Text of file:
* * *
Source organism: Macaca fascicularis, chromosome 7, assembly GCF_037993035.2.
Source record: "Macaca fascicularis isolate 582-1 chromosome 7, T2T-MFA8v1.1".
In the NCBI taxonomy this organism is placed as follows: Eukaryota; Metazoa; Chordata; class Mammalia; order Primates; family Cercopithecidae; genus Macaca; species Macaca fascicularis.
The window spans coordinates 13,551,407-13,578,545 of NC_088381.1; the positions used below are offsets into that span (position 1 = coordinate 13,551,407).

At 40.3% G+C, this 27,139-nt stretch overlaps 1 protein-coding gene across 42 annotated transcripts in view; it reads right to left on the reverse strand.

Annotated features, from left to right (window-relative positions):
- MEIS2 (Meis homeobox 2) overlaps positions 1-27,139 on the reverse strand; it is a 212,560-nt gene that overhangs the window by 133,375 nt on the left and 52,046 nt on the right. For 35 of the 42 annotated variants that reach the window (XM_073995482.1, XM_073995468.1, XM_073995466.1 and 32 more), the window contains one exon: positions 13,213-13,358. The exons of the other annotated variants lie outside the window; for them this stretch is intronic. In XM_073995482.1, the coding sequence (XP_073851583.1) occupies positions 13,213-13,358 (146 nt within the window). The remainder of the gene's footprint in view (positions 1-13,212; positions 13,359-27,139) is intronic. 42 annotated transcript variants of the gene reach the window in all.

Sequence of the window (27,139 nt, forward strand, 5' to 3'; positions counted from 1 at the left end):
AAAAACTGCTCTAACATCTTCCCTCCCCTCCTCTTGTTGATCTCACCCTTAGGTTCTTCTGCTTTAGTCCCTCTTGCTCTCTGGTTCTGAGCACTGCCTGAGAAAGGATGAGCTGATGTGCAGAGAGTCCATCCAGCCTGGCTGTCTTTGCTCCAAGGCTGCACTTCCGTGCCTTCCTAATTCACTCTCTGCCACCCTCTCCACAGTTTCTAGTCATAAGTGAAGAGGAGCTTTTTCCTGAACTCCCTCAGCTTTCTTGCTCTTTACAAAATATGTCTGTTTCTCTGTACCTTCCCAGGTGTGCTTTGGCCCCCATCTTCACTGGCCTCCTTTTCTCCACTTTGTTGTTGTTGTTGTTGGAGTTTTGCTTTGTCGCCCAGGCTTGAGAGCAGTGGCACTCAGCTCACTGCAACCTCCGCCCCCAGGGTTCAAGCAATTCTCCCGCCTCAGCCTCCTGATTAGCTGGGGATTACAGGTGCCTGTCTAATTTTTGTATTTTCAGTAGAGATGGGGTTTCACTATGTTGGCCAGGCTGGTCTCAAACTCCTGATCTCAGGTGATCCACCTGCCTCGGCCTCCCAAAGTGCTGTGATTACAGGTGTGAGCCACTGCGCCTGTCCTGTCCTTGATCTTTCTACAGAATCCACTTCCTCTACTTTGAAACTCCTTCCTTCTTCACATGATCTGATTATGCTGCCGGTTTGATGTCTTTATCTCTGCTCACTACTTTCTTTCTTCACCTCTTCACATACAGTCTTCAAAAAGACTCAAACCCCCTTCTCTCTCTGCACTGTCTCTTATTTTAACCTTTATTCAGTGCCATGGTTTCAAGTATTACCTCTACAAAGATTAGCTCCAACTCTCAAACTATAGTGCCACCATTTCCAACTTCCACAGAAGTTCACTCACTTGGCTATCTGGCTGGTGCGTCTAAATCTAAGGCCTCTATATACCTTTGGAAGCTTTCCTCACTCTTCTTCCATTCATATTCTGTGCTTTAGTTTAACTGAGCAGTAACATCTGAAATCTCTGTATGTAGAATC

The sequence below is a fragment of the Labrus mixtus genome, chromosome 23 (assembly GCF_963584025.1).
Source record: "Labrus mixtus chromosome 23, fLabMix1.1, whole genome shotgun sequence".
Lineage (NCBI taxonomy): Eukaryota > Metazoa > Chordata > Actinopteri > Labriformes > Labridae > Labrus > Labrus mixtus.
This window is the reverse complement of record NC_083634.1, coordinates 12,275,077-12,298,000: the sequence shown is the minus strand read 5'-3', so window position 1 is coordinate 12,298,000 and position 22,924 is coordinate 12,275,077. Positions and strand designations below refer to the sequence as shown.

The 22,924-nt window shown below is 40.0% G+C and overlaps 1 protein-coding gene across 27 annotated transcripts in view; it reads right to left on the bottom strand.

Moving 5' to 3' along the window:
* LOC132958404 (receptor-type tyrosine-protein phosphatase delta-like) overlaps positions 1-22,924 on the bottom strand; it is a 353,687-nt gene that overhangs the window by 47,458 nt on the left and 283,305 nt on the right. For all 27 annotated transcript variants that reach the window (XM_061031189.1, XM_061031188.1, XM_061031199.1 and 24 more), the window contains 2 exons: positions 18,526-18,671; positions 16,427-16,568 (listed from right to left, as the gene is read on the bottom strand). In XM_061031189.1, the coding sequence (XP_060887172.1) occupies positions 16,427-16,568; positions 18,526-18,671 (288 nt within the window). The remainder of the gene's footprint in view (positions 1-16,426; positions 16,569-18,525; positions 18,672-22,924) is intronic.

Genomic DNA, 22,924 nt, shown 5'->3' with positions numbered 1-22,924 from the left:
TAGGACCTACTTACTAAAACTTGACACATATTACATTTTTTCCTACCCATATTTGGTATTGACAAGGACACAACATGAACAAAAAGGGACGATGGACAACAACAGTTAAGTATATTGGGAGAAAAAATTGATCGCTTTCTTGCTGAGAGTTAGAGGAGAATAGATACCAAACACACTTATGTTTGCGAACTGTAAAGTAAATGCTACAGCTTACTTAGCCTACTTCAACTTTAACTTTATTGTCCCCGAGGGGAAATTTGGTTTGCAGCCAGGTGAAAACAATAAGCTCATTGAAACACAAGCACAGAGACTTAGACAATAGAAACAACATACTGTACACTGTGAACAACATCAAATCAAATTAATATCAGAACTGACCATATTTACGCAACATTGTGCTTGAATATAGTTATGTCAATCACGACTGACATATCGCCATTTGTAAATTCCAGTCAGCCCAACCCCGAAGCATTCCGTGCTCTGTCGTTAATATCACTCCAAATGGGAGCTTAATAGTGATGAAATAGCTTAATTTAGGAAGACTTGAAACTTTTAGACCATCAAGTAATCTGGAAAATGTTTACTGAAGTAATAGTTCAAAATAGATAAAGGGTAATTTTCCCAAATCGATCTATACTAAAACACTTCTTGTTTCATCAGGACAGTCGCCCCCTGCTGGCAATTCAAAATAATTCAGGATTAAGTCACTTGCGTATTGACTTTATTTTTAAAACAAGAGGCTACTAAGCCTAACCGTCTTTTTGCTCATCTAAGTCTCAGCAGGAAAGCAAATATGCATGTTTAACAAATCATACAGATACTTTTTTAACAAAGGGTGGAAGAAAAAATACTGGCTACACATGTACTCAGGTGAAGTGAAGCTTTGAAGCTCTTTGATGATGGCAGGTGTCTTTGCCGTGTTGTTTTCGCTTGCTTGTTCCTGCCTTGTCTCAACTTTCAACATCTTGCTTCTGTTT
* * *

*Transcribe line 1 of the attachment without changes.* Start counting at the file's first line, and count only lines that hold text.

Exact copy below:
Source organism: Macaca fascicularis, chromosome 7, assembly GCF_037993035.2.